Getting a healthy start

May is National Physical Fitness and Sports Month, a good time to set up an action plan

Man checking his fitness tracker outdoors


This information is made available to Johns Hopkins employees through a partnership with CareFirst.

May marks both Mental Health Awareness and National Physical Fitness and Sports months.

Support your own mental health by taking advantage of resources and a curated series of live webinars sponsored by Johns Hopkins' mySupport onsite clinical team. And keep in mind how physical health can play a major role in your mental health. Regular physical activity can not only help you achieve a healthy weight and reduce the risk of numerous health conditions, it can also help reduce stress, boost and stabilize mood, and improve sleep and self-esteem.

All movement matters

It's a common belief that physical activity and exercise are interchangeable terms, but here's how the American Council on Exercise defines the two: "Physical activity is movement that is carried out by the skeletal muscles that requires energy; in other words, any movement one does is actually physical activity. Exercise, however, is planned, structured, repetitive, and intentional movement intended to improve or maintain physical fitness; exercise is a subcategory of physical activity." Both types of movement contribute to overall health and well-being.

Benefits of being physically active

Whether you follow a planned exercise regimen or practice more-spontaneous physical activity, there are four important benefits to maintaining a regularly active lifestyle.

  1. Improve mood. Physical activity releases endorphins, which can be known as "feel good chemicals," in your brain that can improve mood and overall outlook, leaving you feeling much better after a bout of activity.

  2. Increase energy. Regular activity helps train your body to deliver oxygen and nutrients to your muscles and organs more efficiently. This can leave you feeling more energized, not just after a workout but throughout your day.

  3. Reduce risk of chronic conditions. Exercise can help reduce one's risk of developing several types of chronic conditions (see below for details).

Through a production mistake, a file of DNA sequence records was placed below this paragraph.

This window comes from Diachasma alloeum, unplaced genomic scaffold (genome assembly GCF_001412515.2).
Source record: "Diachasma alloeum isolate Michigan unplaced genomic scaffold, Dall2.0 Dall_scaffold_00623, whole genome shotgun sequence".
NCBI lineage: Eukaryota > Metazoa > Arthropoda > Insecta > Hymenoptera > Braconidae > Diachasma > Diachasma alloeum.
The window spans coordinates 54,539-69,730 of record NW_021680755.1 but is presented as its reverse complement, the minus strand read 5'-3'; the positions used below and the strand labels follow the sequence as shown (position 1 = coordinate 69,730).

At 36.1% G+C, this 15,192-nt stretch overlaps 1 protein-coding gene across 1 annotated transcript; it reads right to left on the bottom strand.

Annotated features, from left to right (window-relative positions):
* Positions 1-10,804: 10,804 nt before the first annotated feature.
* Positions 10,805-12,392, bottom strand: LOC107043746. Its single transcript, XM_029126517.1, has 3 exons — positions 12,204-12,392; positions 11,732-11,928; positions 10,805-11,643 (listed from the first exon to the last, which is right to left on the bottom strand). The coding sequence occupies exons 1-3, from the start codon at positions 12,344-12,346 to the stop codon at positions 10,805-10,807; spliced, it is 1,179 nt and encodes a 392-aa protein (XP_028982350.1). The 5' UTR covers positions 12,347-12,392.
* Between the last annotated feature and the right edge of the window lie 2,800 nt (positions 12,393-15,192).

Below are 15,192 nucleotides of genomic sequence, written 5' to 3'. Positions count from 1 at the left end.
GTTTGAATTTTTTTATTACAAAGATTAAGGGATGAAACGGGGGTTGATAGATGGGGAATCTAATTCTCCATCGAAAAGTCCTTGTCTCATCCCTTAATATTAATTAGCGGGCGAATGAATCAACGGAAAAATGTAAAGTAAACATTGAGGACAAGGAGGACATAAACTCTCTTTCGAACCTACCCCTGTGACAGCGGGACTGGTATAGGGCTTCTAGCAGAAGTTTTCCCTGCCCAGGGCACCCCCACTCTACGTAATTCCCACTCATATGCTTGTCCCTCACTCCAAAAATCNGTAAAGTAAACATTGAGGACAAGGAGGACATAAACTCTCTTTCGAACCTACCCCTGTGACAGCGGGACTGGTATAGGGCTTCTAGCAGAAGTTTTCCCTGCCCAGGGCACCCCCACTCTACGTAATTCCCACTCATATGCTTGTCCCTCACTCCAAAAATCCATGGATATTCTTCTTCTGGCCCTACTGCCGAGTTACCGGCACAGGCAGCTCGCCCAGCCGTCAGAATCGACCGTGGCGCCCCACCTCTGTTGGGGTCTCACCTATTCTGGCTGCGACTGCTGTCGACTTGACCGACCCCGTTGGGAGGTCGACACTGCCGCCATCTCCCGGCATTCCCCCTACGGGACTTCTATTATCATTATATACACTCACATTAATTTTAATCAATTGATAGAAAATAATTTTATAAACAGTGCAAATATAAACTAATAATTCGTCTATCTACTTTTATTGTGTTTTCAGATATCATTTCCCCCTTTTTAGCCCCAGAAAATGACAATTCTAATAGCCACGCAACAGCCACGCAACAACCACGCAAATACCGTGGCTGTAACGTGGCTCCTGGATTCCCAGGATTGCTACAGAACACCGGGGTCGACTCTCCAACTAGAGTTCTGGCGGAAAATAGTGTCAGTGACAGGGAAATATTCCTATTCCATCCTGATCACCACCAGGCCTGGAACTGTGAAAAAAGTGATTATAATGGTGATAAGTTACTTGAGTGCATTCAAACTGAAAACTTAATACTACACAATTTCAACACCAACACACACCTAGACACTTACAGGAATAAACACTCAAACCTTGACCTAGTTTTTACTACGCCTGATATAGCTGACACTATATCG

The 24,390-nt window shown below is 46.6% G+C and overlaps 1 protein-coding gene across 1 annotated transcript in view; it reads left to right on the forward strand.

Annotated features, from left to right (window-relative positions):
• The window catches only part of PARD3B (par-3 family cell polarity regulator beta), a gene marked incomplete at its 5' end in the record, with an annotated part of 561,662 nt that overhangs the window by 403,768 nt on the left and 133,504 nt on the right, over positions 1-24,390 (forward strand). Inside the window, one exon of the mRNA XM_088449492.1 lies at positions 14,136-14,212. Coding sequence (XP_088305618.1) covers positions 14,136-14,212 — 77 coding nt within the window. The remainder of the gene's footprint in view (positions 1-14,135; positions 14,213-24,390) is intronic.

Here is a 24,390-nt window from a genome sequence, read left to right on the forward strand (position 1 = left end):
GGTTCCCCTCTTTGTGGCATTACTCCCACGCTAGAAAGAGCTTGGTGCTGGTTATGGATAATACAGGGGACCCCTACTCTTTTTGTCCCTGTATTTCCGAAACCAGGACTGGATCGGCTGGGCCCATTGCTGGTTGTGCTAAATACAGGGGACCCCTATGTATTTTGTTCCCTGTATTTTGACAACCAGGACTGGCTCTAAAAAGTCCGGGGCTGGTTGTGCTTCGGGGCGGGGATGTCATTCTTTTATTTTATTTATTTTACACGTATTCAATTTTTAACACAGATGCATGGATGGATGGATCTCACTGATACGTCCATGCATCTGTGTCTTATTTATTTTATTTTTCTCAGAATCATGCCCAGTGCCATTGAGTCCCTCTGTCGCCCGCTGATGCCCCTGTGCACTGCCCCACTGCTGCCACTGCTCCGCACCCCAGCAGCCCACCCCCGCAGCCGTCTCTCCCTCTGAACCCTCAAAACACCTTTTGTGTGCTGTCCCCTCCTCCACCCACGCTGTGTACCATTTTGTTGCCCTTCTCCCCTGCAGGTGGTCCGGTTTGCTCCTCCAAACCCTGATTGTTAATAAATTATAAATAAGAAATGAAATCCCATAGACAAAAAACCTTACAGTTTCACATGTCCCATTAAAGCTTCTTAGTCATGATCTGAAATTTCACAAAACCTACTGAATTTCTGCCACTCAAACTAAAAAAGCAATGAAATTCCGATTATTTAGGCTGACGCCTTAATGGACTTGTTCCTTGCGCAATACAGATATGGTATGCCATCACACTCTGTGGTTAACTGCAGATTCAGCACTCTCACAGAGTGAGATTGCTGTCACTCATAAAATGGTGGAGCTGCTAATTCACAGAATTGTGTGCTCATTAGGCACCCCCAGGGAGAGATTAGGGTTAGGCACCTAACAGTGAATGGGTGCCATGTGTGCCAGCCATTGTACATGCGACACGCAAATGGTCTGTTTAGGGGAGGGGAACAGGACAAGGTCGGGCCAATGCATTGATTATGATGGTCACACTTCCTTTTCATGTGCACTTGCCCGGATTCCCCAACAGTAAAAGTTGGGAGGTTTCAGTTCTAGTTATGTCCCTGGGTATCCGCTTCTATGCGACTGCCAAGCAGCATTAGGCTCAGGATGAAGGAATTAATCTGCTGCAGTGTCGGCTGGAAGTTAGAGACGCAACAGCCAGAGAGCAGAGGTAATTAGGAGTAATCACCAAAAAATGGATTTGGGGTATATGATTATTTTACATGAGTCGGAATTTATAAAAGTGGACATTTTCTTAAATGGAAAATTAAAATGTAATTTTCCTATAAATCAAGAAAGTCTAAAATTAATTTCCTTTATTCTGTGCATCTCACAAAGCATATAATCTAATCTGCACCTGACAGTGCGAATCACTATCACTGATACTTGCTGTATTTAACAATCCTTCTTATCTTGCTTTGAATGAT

4. Help with weight management. Maintaining a physically active lifestyle can help prevent weight gain and/or help with weight loss.

Reducing health risks

Some health risk factors—such as age, sex, and family history—are out of our control, but exercise is one way to help combat those risk factors and help reduce the risk of developing chronic conditions, including:

  • High blood pressure
  • Metabolic syndrome
  • Type 2 diabetes
  • Many types of cancer
  • Depression
  • Anxiety
  • Arthritis

A regular exercise routine can even help manage many of these conditions and health concerns, if diagnosed.

How should I start?

First and foremost, before beginning any new exercise plan, talk with your doctor to make sure it is the right fit and approach for you.

Second, start slowly. Begin with low-impact activities and a duration that you are comfortable with and build from there. By starting slowly, you will reap the health benefits and reduce your risk of injury. As strength and endurance build, begin to add more time and more movements to the routine that will continue to push and challenge you.

Finally, make it fun. Choose an activity that you genuinely enjoy. This can be the key to a long-lasting, physically active lifestyle. Exercise does not have to be a certain amount of time spent in the gym; it can be anything that moves your body and makes you feel good.

Fitting in fitness

The Centers for Disease Control and Prevention recommends 150 minutes of moderate activity per week for adults. Completing this activity in 15-minute segments is just as effective as in hourlong ones, so you can work activity into your schedule however is best for you. For example:

  • Take a morning or midday walk
  • Use stairs more often than necessary
  • Walk around while on phone calls
  • Do squats while watching TV

Make it social

Find someone in your friend, work, or family group who enjoys the same activities you do. Check in with each other regularly, schedule times to meet up (virtually or safely in person), and set goals together to stay motivated. Practice your favorite activities together and even try something new.

Hopkins resources to get you moving

Virtual wellness classes
It's not too late to join JHU's spring wellness classes, which run through June 18. Visit the JHU Wellness Programs webpage to view and register for free classes in yoga, mindfulness meditation, dance cardio, and more. If you are working from home, you must have your VPN set up (go here for directions).

Webinar: Get Outside—the Benefits of Outdoor Training
Scientific evidence shows that the more you get outside, the less stressed you are. As outdoor temperatures warm up, it may be time to take your workouts outside. Join this live Zoom meeting to learn the benefits of outdoor training. Meeting ID: 997 9946 7566. Passcode: 200275.

If you have questions about the wellness classes or webinar, email wellnessprograms@jhu.edu. Additional information can be found on the Benefits & Worklife website.

Posted in Health+Well-Being

Tagged hr newswire